Electricity and refrigeration not essential for DNA purification

Extracting DNA has never been so easy as it is with the new SNAP (System for Nucleic Acid Preparation), designed by Boston University professor Catherine Klapperich. This small device, built on simple technique, using cheap inputs can help in purifying DNA from all kinds of body fluids, including blood. One just needs to run the blood through polymer-lined straw where in the DNA is trapped which then can be mailed to the lab for further anlysis.

This new device has lot of potential in poor countries and other rural communities that would not only save money, but time too. Usually, the samples sent to the labs for DNA are very sensitive if not stored at freezing temperatures. In mnay cases, the DNA gets degraded by the time they reach labs for extraction. In this case, this device helps that degradation problems as they will be more stable once extracted and then sent to the labs.

The DNA is more stable once extracted than in the sample. This is due to many chemicals in the sample that degrade the quality and quantity of DNA. In reality, DNA is more stable than does the RNA. So, this device could save us from lots of hurdles in testing people for diseases such as AIDS and other easily transmitted diseases. To understand how the DNA is extracted from blood, read this small description here, provided by Technology Review at MIT. The conventional method of extracting DNA from blood involves a number of instruments: researchers first break open blood cell walls, either with chemicals or by shaking the blood, in order to get at genetic material inside cells. They then add a detergent to wash away the fatty cell walls, and spin the DNA out of solution with a centrifuge. The SNAP prototype performs a similar series of events with a bicycle pump, some simple chemicals, and a specialized straw lined with a polymer designed to attract and bind DNA. A clinician first takes a fluid sample, such as blood or saliva from a patient, and injects it into the disposable straw within the device. A large cap on the device contains two small packets: a lysis buffer and an ethanol wash. Pressure from the pump releases the lysis buffer, which breaks open cells in the fluid, releasing DNA. A second pump of air releases ethanol, which washes out everything but the DNA.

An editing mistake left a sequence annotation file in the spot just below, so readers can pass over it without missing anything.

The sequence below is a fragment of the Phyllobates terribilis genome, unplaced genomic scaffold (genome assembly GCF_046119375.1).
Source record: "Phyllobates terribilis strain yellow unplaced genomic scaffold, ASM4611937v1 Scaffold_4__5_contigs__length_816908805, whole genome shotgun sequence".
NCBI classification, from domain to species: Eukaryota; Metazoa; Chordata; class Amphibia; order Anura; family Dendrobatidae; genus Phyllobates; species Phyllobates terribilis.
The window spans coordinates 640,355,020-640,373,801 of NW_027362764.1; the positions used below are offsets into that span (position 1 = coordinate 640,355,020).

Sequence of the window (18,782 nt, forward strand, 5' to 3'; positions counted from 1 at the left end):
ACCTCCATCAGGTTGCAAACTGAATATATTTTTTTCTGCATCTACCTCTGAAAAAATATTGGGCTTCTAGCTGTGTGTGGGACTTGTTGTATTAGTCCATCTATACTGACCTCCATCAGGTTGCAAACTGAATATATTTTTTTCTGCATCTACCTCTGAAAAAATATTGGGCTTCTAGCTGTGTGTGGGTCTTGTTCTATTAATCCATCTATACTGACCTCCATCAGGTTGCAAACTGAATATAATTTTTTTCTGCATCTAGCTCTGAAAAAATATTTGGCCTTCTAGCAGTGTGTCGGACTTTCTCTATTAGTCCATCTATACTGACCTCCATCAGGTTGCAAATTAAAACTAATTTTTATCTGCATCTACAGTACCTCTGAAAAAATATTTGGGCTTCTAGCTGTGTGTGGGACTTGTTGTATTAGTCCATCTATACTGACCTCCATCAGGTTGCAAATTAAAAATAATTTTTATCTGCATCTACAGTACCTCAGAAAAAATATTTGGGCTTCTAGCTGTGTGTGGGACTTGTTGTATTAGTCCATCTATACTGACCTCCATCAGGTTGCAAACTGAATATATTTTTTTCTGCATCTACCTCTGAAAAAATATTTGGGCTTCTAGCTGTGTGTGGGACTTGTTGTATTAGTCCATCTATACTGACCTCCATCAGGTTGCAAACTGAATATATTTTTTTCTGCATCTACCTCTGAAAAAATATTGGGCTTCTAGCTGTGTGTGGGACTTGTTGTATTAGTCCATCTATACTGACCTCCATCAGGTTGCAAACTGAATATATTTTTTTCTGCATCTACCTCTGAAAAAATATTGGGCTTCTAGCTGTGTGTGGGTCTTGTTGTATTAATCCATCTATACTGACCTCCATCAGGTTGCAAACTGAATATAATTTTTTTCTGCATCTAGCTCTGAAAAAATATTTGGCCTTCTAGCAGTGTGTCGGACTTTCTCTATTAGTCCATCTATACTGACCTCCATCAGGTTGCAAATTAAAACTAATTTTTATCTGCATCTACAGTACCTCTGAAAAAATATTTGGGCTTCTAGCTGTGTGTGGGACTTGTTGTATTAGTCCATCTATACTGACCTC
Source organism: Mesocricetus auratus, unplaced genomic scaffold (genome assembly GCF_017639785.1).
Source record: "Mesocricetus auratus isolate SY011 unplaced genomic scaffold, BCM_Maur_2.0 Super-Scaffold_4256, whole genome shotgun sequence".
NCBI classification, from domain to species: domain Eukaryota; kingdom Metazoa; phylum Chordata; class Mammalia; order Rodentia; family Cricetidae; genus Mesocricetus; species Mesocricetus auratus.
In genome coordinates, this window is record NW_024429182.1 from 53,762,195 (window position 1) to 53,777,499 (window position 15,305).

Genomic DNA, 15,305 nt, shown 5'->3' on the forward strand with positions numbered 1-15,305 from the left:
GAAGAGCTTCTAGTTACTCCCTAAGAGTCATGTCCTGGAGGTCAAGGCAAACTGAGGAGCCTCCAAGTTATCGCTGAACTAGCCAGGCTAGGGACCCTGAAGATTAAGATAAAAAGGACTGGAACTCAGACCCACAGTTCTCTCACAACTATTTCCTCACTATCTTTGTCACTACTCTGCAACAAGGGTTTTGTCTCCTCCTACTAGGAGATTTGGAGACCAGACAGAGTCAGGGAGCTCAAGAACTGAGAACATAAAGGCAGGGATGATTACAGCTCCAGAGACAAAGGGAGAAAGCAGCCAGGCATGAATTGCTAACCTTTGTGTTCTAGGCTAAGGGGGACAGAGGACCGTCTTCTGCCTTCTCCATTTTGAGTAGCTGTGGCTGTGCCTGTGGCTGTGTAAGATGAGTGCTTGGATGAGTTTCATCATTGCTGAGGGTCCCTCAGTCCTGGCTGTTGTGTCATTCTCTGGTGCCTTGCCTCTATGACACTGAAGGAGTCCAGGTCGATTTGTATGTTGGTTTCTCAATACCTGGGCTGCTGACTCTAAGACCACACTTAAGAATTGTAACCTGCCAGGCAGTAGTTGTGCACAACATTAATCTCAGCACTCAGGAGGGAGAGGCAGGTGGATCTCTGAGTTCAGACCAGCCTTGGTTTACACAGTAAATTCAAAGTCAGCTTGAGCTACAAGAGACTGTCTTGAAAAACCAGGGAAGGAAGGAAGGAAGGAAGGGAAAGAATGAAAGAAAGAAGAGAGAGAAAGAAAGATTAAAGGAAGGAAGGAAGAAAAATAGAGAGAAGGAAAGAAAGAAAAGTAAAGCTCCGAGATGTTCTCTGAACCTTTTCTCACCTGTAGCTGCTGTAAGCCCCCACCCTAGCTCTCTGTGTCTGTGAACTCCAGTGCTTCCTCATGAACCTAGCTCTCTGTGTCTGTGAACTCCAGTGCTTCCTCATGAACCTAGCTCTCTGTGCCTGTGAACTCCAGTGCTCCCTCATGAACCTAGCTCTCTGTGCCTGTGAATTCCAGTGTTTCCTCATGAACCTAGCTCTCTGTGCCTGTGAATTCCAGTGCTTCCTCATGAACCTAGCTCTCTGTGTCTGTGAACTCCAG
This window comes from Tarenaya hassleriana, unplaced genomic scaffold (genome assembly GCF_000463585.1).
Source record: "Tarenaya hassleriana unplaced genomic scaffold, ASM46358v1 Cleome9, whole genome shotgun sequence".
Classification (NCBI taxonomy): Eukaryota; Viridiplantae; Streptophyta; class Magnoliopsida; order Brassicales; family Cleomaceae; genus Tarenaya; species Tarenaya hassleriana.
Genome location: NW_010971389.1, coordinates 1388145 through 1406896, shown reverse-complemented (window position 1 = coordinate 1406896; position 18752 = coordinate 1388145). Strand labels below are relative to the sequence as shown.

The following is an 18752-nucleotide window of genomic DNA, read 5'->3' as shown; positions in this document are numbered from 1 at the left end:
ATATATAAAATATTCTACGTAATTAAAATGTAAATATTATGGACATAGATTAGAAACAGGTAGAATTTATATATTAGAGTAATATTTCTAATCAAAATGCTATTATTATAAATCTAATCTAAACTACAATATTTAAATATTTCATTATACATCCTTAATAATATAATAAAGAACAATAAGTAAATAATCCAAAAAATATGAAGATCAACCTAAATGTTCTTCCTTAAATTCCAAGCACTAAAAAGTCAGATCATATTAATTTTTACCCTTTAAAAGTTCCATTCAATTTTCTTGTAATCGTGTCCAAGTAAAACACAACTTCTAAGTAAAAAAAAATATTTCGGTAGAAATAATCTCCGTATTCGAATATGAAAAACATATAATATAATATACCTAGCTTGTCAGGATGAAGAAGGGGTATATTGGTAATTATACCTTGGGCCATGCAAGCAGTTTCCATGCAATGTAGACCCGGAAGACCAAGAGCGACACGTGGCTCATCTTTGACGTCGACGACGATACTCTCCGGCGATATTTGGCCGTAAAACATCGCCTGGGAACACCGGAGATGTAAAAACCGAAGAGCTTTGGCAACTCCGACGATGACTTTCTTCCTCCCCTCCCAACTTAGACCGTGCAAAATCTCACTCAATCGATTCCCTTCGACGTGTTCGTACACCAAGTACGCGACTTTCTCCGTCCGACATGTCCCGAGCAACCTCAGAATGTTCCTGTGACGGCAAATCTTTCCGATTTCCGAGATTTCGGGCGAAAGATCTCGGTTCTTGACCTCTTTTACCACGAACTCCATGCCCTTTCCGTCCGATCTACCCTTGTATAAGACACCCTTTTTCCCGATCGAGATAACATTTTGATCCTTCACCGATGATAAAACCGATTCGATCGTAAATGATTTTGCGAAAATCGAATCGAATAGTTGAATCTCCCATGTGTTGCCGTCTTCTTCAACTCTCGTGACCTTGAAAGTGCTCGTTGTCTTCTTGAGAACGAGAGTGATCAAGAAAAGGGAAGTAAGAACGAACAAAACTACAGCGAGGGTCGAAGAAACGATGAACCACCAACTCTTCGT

At this point, this device is used to test only some fluids such as nasal. Once its tested for other fluids, it will have more applicability. One problem with this at this stage is that the total DNA obtained is less in quantity, but exceptionally good in quality. And small quantities were never a problem after the innovative polymerase chain reaction, invented by kary Mullis.

For now, lets hope that this new device will take the world by storm. Kudos to Dr. Klapperich and his students at Boston University.

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